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SOLAR ACTIVITY: "There are some interesting prominences on the sun today," reports Joel Bavais of Belgium who sends a two-hour animation of his favorite one. Readers, if you have a solar telescope, train it on the edge of the sun and catch the action.
ISS MOVIE: This morning when the International Space Station (ISS) flew over Japan, amateur astronomer Makoto Yamasaki was waiting with his 6-inch telescope and he made this movie through light clouds. "The ISS was clearly visible," says Yamasaki. A spaceship visible through clouds? The ISS is that bright. See for yourself.
MERCURY RISING: Lately, have you noticed a bright star hanging in the western sky at sunset? That's no star--it's Mercury. The innermost planet is emerging from the glare of the sun and putting on its best show of 2008. Here is the view on May 2nd from Tijeras, New Mexico:
"I used a simple setup: a Nikon D70 with a 180mm lens at f/4 on a tripod for 2 seconds and....voila!" says photographer Becky Ramotowski. In her snapshot, Mercury is on the left and the Pleaides on the right.
Mercury will be visible every night for the next two weeks, but there is one night better than the others: May 6th when the crescent Moon glides by Mercury forming a beautiful eye-catching duo. Mark your calendar and take a look: sky map.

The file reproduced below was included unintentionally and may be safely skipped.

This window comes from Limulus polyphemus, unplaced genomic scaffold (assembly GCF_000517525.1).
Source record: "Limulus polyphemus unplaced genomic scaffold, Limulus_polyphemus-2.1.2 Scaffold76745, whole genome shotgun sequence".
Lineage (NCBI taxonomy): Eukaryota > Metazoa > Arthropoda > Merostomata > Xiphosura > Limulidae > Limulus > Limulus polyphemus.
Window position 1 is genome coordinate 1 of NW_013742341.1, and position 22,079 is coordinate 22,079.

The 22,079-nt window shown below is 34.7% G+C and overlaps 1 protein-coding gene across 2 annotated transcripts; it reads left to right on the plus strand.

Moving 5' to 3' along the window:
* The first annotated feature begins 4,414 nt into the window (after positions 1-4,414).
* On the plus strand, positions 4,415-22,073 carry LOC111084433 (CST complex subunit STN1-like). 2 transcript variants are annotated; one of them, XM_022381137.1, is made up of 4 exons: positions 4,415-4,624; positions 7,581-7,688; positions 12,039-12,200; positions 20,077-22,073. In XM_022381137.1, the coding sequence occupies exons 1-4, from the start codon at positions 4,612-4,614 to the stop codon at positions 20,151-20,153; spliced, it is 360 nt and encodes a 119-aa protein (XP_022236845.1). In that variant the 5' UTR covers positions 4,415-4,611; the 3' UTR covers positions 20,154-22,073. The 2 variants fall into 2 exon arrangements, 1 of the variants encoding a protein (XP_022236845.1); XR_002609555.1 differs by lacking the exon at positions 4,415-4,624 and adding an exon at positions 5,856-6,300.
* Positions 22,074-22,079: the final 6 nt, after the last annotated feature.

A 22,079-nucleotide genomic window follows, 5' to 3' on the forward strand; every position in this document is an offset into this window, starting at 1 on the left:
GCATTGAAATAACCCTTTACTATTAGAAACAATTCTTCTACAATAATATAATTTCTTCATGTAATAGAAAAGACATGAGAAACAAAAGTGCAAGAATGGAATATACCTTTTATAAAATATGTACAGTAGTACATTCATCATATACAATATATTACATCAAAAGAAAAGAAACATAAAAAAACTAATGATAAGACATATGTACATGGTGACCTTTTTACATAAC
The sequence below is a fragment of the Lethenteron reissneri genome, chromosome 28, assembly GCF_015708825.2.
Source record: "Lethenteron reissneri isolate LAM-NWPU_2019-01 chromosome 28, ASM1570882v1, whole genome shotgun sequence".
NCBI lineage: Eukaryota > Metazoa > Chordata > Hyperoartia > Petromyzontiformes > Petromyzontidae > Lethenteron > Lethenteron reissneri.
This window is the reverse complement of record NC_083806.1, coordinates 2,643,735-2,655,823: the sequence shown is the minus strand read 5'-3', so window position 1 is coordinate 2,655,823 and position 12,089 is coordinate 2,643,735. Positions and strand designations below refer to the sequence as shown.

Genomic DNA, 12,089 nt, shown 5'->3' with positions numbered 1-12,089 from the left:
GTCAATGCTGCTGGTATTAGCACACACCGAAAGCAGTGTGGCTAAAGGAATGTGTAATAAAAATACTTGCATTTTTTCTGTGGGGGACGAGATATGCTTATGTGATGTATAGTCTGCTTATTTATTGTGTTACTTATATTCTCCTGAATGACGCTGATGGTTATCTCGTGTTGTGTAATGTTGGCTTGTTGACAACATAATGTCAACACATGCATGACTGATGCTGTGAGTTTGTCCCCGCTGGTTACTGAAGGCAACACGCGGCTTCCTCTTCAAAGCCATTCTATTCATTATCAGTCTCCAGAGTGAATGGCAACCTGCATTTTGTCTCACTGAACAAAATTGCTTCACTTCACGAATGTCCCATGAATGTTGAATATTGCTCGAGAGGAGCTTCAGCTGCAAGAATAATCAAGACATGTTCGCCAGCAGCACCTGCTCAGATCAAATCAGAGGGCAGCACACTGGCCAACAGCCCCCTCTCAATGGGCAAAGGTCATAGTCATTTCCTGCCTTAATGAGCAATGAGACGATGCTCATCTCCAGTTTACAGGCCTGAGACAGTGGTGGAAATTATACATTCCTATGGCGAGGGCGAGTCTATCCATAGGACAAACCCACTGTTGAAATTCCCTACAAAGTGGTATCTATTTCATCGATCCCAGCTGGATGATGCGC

more images: from Pete Lawrence of Selsey, West Sussex, UK; from Günther Strauch of Borken, NRW, Germany
PHOTO-OP: Massive asteroid Iris is approaching the Sombrero Galaxy and on May 9th they will gather in the midnight sky just a fraction of a degree apart. Last night, German astrophotographer Martin Wagner photographed the pair converging:
He used a 10-inch telescope and a Canon EOS 300D camera to photograph the 9th-magnitude ensemble. "I invite others to take extraordinary photos with better equipment than I have!" he says.
In the nights ahead, the asteroid will seem to barely miss the galaxy. In fact, they are separated by a staggering gulf. The Sombrero Galaxy is 30 million light years from Earth while asteroid Iris is only 16 light minutes away--a distance ratio of 1012 and a total difference of more than 1020 km. Suffice it to say there is no danger of a collision.
Astronomers, to view the encounter, set your goto telescope to "M104", the Messier catalogue number of the Sombrero Galaxy. Your target lies in the constellation Virgo, almost due south at midnight, Point, click, and submit your images.
more images: from Garrett Grainger of New Smyrna Beach, FL
April 2008 Aurora Gallery
[Aurora Alerts] [Night-sky Cameras]